If someone had asked me, “Was your great-grandfather able to vote?” I would have said, “Yes.” As a Canadian citizen in the 1800s, there was no reason he’d be disqualified. He was a white male, and I assumed all white Canadian males—unless they were in prison—could vote. I was wrong.
It turns out my ancestors first had to own land or possess assets of a certain value to vote in municipal and provincial elections. If they didn’t, they could pay a poll tax and vote, but if they were too poor to own land, then they might not have been able to afford this tax.
My ancestors were more likely to have voted if they were Protestant. If they were Catholic or Jacobite, they couldn’t vote until 1829, and then they had to swear an allegiance to the King and his Protestant heirs. If they refused, they gave up their right to vote.
The women in my family tree were prohibited to vote between 1849 and 1918. Before 1849, women were not specifically excluded; it was assumed they wouldn’t vote. Yet women who met the basic requirements—age, landownership and residency—did exercise their right to vote in Lower Canada in the early 1800s. The 1849 amendment to the Election Act took away the right to vote until women fought for and regained it in 1918 (1925 in NL).
There were exceptions. Single women who owned property in New Brunswick were permitted to vote in municipal elections starting in 1886. In 1921 municipal elections were open to all residents who owned property regardless of marital status and sex. The rules changed again in 1967 to include all Canadians of legal age regardless if they owned property or not . This permitted housewives, whose names were not on property deeds, to vote.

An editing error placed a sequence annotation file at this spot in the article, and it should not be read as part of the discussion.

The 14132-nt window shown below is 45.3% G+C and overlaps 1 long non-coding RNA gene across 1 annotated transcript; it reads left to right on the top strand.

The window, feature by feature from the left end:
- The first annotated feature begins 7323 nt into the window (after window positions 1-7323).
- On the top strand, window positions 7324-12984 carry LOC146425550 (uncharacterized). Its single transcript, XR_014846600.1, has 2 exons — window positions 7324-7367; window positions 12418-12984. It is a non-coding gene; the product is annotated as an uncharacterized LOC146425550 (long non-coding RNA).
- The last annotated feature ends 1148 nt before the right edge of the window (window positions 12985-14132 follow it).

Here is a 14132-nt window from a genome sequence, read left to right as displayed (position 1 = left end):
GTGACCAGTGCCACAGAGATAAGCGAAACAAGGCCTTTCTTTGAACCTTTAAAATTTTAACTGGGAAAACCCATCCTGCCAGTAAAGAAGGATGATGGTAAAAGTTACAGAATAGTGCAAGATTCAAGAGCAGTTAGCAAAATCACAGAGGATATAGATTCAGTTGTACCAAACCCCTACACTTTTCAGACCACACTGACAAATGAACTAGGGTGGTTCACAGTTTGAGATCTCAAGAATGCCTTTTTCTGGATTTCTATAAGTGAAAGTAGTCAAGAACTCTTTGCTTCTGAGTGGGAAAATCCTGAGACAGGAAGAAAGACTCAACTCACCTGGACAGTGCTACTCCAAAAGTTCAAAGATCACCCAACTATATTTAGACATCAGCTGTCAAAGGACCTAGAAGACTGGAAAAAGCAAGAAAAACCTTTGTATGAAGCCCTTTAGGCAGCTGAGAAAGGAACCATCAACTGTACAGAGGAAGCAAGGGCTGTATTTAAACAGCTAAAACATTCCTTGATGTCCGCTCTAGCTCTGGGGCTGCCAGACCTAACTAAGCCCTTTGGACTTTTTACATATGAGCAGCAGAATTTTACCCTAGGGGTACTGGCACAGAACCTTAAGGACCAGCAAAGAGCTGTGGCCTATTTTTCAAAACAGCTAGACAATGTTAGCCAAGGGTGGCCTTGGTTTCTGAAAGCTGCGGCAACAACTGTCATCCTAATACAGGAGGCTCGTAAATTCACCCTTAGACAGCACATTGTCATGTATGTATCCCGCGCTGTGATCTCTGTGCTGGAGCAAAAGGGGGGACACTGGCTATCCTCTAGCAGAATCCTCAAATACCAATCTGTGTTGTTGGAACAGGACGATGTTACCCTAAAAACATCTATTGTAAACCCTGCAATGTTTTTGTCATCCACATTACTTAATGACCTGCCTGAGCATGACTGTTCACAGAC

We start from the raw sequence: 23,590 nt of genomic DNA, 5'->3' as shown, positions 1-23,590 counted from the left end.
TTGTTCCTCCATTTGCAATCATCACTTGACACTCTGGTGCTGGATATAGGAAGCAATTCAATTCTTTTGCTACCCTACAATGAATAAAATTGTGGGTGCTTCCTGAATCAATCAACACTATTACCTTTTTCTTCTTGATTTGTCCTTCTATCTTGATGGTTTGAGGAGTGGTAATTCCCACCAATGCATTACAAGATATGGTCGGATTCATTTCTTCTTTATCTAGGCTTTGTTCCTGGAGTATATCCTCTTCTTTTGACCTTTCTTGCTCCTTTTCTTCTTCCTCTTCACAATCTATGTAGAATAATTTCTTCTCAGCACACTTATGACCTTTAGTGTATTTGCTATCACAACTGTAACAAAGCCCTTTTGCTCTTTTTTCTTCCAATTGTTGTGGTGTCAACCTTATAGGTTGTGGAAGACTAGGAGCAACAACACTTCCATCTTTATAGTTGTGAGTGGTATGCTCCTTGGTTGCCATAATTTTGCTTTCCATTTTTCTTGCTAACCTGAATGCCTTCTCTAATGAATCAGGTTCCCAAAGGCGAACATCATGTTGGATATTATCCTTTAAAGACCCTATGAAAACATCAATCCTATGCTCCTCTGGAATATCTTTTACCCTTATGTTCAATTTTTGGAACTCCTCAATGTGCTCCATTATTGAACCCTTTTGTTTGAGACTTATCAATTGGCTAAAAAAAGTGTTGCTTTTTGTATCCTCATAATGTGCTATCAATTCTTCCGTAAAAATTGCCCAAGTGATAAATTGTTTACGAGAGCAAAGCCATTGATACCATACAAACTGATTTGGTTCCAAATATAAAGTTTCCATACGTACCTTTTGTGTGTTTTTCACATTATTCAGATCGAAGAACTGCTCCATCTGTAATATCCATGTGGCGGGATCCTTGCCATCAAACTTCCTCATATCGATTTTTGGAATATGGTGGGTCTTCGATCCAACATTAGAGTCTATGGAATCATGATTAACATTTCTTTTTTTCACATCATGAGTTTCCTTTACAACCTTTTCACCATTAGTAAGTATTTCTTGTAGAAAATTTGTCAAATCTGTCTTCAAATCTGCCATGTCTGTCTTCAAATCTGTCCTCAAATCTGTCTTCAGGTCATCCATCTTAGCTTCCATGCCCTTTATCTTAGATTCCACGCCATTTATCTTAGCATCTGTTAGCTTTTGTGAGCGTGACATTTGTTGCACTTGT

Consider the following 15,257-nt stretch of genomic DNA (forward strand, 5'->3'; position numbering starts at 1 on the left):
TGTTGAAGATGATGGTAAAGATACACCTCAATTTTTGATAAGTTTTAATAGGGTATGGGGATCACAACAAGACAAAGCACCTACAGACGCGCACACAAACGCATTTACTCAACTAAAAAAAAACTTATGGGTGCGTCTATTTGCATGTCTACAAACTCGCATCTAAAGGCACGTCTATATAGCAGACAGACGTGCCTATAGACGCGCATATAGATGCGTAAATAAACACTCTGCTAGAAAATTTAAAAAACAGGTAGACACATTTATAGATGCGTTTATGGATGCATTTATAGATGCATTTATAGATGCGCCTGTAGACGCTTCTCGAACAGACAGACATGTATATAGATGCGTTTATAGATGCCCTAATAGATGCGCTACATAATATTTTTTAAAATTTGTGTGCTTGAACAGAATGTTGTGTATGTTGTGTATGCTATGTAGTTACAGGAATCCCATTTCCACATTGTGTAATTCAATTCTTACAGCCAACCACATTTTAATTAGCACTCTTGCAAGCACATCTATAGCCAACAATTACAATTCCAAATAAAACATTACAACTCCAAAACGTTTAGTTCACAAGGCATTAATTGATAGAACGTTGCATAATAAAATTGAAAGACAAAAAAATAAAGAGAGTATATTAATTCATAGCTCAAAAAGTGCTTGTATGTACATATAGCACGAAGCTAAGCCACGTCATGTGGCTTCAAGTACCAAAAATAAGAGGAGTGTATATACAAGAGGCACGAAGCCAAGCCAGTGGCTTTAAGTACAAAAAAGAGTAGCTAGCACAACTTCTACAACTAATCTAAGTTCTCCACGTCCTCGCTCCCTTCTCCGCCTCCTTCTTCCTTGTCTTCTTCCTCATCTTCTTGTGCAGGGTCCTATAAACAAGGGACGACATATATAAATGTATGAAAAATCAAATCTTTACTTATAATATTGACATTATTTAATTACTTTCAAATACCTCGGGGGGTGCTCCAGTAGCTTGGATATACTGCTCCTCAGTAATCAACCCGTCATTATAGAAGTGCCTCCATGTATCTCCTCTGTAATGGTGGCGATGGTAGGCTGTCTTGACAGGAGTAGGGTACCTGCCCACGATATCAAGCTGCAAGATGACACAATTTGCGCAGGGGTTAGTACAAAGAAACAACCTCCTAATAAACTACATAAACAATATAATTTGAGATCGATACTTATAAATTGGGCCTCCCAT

As long as a native Indian was of age and owned property not located on a reserve, he could also vote. In 1963, this changed to include those living on reserves.
In 1832, the people of Newfoundland won the right to vote, giving them a say in who governed their colony. Prior to this, officials were appointed by the British crown. Men over twenty-one who were tenants or property owners on the island for a year before an election could vote. This changed to two years in 1842.
The rules for who could and could not vote changed constantly. People who were permitted to vote in one election were banned from the next, only to learn a few years later, they had the right to vote again. The requirements between provinces also fluctuated. Religion, race, social and financial status and landownership all played a role.
The Elections Canada website contains additional information on voter and election history. This data includes Newfoundland and Labrador after 1949, the year they joined confederation.
The top menu provides quick access to material. The Current & Past Elections section contains data on Past Elections, Voter Turnouts and Historical Election Results in Federal Electoral Ridings. The Voter Turnouts table reveals that in 1867—the first Canadian election— 268,387 citizens cast ballots out of 361,028 possible voters. That’s a 73.1% turnout. The highest turnout in history was 79.4%, which occurred in the 1958 election.
A vast amount of information on the history of voting in Canada is located in the Resource Centre. It begins in 1758 and continues to present day.